In this little collection, Garry MacKenzie nets his poems before our eyes, and shoots his metaphors into the deep, with rare and miraculous-seeming precision. He is a moving metaphysician, a meditative net-maker. But his poems are firmly tethered too in the material reality of history, as several of his subtitles indicate. The poems may be read as oblique environmental commentary, regarding the decline of our fisheries. But primarily they are works of verbal art, of exciting virtuosity and striking imagery, as when a struck match lowered into the bowl of a pipe metamorphoses, startingly, into a diving gannet.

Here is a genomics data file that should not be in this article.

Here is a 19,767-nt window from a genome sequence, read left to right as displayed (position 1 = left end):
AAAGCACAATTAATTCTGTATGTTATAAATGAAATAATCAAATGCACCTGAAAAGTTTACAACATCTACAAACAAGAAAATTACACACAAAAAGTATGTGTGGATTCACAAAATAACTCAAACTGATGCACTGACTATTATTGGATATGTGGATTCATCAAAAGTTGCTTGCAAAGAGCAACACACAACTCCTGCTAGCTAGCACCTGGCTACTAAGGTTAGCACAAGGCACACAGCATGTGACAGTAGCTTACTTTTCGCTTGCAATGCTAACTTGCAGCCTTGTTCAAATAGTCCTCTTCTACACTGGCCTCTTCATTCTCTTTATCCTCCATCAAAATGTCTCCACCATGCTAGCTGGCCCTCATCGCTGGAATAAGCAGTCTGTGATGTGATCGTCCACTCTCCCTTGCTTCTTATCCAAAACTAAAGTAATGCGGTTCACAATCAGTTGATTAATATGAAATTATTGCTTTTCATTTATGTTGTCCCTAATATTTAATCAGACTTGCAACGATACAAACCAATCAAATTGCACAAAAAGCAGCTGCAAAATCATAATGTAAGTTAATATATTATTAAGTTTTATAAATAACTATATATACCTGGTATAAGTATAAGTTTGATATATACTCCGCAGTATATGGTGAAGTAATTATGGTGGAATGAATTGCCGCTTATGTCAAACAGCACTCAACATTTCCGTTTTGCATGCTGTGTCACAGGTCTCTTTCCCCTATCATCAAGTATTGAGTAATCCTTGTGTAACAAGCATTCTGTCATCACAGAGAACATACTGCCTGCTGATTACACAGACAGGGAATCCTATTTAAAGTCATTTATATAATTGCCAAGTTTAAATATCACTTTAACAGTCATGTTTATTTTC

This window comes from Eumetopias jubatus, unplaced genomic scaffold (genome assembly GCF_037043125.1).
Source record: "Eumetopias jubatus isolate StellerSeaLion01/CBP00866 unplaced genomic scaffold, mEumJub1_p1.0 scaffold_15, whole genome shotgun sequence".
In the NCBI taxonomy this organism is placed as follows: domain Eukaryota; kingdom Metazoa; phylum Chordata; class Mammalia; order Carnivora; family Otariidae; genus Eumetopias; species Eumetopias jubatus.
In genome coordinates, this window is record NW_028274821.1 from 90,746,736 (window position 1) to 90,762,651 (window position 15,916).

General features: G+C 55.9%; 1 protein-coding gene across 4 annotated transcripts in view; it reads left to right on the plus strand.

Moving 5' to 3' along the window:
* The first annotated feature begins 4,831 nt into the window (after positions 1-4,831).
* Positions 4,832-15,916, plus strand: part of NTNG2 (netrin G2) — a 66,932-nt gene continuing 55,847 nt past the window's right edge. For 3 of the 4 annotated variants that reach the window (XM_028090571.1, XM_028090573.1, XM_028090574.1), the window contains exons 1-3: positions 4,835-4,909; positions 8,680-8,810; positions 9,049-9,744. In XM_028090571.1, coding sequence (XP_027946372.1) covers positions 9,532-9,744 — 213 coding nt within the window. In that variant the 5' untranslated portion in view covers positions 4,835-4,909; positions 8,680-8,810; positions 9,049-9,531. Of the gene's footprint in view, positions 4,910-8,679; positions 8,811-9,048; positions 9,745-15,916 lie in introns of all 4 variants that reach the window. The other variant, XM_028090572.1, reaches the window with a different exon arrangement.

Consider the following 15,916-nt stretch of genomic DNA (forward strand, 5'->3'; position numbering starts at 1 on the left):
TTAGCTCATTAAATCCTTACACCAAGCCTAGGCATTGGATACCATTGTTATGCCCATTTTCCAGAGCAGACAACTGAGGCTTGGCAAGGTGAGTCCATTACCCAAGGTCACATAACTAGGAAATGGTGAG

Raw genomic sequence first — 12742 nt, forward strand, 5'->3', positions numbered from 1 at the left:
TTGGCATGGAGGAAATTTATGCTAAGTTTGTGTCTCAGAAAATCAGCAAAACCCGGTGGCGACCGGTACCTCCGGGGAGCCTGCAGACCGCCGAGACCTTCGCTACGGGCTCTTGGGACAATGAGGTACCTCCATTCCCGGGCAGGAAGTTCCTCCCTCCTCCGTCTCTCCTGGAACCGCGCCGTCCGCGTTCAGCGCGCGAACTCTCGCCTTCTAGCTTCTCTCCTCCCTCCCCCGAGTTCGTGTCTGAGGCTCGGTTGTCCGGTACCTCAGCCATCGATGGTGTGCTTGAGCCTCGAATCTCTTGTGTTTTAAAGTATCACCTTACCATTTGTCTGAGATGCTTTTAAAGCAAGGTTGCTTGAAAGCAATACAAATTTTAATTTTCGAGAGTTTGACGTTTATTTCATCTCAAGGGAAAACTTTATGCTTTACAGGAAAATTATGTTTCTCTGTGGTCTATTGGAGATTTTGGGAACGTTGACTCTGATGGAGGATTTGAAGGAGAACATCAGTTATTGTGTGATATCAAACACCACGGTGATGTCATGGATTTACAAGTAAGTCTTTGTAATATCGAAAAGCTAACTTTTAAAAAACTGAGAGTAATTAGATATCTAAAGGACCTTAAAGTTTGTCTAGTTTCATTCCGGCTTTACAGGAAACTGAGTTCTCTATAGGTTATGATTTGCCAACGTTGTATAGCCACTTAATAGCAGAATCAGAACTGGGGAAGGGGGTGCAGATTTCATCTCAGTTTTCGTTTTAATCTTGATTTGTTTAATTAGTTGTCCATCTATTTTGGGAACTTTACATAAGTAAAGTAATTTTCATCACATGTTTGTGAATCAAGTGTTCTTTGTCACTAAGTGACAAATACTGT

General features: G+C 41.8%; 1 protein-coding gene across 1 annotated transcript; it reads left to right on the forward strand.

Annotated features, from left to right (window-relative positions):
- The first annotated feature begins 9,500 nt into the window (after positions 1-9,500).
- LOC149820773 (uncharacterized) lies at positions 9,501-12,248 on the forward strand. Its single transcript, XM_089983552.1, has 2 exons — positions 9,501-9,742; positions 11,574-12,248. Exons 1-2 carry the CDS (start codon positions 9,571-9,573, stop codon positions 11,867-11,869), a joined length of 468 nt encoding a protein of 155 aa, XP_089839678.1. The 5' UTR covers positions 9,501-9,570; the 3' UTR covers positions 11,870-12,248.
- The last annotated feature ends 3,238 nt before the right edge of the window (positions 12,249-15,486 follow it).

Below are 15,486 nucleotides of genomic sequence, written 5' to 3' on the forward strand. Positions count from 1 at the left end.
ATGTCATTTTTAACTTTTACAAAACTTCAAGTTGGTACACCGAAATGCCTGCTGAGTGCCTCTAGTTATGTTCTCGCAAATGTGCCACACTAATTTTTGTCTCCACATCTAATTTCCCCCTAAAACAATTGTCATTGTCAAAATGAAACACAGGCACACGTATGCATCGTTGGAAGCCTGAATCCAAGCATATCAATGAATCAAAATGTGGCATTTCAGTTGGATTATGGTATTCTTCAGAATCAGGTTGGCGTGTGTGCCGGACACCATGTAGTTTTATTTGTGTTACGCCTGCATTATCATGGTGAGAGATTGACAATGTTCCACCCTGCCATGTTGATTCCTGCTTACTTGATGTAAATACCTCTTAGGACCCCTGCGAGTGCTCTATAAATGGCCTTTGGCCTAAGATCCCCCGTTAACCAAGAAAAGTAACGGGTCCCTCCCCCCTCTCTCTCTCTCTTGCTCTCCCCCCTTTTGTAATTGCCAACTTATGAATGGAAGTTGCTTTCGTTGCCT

Hugh MacDiarmid, George Campbell Hay, and W. S. Graham all wrote great fishing and fisheries sea-poetry. Here MacKenzie joins their company, with a voice and vision all his own. He nods too at Angus Martin, who, in his own poems, and such studies as The Ring-Net Fishermen, has documented, invaluably, an era when the seas were lavish, as they are no more.
ring-net signals a new direction of travel for the author of the celebrated debut Ben Dorain – a conservation with a mountain, and does so with the same assured authority.